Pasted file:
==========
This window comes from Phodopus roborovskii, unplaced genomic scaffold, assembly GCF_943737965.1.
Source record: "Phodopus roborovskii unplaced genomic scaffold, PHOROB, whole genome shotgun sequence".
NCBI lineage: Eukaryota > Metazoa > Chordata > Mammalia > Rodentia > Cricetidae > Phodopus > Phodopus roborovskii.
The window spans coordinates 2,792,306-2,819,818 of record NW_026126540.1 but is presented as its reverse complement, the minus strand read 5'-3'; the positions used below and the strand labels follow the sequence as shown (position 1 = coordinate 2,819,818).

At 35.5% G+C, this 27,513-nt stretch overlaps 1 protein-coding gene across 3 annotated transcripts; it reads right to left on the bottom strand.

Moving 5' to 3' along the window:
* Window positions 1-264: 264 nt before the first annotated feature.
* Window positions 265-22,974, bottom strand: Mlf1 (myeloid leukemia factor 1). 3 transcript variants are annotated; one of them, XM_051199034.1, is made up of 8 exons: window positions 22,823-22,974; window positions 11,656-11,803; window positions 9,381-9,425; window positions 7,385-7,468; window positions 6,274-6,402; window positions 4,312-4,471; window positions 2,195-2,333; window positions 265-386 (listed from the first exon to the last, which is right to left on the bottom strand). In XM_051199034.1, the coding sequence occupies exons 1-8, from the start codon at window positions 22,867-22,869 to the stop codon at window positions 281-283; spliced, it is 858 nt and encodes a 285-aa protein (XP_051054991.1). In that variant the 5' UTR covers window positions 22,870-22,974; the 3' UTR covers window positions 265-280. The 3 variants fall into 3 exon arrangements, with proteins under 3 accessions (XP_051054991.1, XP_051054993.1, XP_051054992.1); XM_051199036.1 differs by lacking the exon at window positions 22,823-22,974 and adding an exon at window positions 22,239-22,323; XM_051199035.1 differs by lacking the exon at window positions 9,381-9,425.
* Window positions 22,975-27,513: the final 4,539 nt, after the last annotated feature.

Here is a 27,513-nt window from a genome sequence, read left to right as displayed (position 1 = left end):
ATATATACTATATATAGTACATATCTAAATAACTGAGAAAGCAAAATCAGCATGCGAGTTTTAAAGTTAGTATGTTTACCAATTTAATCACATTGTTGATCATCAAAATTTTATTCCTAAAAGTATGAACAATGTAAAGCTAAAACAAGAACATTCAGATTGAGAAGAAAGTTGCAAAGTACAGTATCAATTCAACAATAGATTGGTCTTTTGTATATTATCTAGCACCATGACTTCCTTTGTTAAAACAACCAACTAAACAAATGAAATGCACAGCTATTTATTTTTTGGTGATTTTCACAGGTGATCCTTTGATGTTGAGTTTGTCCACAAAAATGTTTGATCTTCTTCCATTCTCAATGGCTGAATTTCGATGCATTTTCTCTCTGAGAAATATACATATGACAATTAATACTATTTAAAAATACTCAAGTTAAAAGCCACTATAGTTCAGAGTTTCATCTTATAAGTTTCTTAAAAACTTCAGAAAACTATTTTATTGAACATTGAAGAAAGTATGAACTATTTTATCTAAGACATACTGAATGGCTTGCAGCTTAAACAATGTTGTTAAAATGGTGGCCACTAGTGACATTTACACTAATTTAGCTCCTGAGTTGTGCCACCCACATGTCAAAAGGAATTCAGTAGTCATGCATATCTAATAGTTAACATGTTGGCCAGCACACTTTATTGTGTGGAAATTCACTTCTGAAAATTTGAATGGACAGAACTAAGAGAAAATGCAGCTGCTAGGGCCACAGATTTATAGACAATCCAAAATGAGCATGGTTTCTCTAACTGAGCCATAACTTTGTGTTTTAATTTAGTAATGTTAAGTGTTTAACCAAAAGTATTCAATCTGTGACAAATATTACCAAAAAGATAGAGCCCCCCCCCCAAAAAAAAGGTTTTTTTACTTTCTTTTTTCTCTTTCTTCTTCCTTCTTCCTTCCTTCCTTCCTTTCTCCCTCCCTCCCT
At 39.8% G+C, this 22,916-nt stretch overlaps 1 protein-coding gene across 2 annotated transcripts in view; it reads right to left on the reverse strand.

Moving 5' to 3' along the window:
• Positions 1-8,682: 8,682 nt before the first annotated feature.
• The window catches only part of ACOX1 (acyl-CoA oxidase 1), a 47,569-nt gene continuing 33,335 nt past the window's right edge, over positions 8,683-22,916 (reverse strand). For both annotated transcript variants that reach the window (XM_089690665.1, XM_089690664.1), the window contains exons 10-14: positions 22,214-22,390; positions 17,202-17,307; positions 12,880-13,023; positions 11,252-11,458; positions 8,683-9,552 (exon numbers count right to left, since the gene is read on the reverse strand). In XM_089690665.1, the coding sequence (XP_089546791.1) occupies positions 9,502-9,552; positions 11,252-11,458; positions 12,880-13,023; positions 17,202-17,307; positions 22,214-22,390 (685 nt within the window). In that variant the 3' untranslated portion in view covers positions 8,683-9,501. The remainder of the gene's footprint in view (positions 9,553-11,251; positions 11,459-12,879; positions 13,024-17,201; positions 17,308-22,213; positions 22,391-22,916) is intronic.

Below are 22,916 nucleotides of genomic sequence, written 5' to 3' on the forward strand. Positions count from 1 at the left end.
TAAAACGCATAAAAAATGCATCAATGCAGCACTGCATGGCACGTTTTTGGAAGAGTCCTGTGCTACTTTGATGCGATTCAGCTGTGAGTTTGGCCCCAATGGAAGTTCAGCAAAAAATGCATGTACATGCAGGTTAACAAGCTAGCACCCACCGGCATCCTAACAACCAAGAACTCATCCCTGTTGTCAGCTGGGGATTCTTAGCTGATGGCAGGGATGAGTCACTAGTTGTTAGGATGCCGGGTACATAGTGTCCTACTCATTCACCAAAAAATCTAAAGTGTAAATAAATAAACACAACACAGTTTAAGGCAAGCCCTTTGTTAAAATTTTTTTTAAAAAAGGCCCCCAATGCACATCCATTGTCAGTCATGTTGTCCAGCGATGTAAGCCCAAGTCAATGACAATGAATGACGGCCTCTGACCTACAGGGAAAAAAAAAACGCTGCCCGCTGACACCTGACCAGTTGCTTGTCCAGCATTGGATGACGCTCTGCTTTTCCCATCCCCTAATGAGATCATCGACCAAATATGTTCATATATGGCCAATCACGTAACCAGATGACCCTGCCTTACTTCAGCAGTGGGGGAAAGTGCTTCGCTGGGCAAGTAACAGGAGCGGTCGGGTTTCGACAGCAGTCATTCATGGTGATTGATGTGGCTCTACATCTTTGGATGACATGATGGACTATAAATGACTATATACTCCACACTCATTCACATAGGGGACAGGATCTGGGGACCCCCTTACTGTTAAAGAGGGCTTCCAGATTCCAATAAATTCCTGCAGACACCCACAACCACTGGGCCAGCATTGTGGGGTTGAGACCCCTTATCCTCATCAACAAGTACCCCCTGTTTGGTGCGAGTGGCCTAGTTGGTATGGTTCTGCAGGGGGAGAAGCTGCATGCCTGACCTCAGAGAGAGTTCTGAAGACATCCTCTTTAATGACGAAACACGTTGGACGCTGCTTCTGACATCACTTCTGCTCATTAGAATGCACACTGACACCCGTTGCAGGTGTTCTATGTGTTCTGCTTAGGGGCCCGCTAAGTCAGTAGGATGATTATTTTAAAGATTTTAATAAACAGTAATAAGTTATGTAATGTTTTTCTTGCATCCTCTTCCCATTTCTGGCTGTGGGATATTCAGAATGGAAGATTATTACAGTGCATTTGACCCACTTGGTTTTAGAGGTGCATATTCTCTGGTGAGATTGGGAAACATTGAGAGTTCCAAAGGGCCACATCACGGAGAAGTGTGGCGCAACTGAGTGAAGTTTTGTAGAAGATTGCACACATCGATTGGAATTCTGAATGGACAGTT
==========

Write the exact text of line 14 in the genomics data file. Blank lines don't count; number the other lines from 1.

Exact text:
• Positions 1-8,682: 8,682 nt before the first annotated feature.